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Working as a freelancer in France

I am not sure how or if any of the above applies to me. I am an EU citizen, so do not need a visa/ work permit. My reason for wanting to register as a freelancer in France rather than keeping my salary coming through Germany is taxes and health insurance. Once I move to France, I'd rather my salary goes through the French system so that I have health insurance there, and can cancel my over-priced German policy. Is it as complicated as you have outlined when I am a British citizen?
I had assumed that you were a US citizen, and indeed, it is nowhere near that complicated for a EU citizen. You should have it pretty easy!

Laurence
 

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Discussion Starter #12
Shifting the topic slightly, can anyone offer advice on finding somewhere to live? I fear I'll be in a chicken and egg situation of needing a job to secure an appartment, but an address to secure any work. I have not been freelancing for long enough to produce tax returns to show my income from that. Are there some kind of short term lets that would be available until I get an employment contract that could be used to secure a longer term rental agreement?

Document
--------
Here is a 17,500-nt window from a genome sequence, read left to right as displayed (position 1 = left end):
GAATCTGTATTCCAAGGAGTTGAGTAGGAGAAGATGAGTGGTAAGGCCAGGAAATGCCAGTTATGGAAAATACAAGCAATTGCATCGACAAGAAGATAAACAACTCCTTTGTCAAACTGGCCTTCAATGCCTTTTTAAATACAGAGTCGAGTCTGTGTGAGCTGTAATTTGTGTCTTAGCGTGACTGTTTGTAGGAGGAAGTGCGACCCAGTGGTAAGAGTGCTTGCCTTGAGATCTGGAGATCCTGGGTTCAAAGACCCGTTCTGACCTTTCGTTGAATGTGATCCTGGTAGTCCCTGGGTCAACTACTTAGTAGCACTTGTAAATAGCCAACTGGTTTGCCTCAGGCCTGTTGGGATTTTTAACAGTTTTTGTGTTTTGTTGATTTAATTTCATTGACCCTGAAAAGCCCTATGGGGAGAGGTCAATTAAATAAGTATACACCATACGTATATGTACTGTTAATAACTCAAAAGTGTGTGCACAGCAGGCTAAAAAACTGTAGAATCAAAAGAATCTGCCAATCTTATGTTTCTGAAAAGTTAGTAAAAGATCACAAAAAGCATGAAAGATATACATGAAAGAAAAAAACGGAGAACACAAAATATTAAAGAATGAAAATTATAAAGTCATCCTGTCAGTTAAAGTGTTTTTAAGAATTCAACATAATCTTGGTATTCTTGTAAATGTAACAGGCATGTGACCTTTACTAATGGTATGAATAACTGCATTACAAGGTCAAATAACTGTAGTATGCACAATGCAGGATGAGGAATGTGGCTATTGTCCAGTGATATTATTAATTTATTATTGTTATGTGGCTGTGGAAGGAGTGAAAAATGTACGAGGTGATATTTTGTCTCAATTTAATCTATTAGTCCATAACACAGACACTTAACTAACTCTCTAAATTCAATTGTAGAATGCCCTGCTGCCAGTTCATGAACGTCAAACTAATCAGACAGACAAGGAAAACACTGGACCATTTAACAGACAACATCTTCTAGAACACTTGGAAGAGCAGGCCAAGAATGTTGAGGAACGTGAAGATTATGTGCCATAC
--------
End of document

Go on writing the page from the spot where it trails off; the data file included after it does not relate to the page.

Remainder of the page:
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2 activities as a freelancer

You would not be allowed to do both the teaching and the work you are currently doing as a freelancer in the context of this visa. The French immigration system is not very flexible this way. It assumes that you are only in one line of work.
I know much of what you said, Laurence, was under the misapprehension that a visa would be needed, so doesn't apply in this case. Still, the problem with doing two activities as an AE is not quite true. Certainly, you can't be a gardener and sell perfume. However, you can have a main activity (the one that qualifies you for training etc) and a related sub-activity or even two. In this case, both are related to giving aid in a foreign language and it is perfectly OK to do both.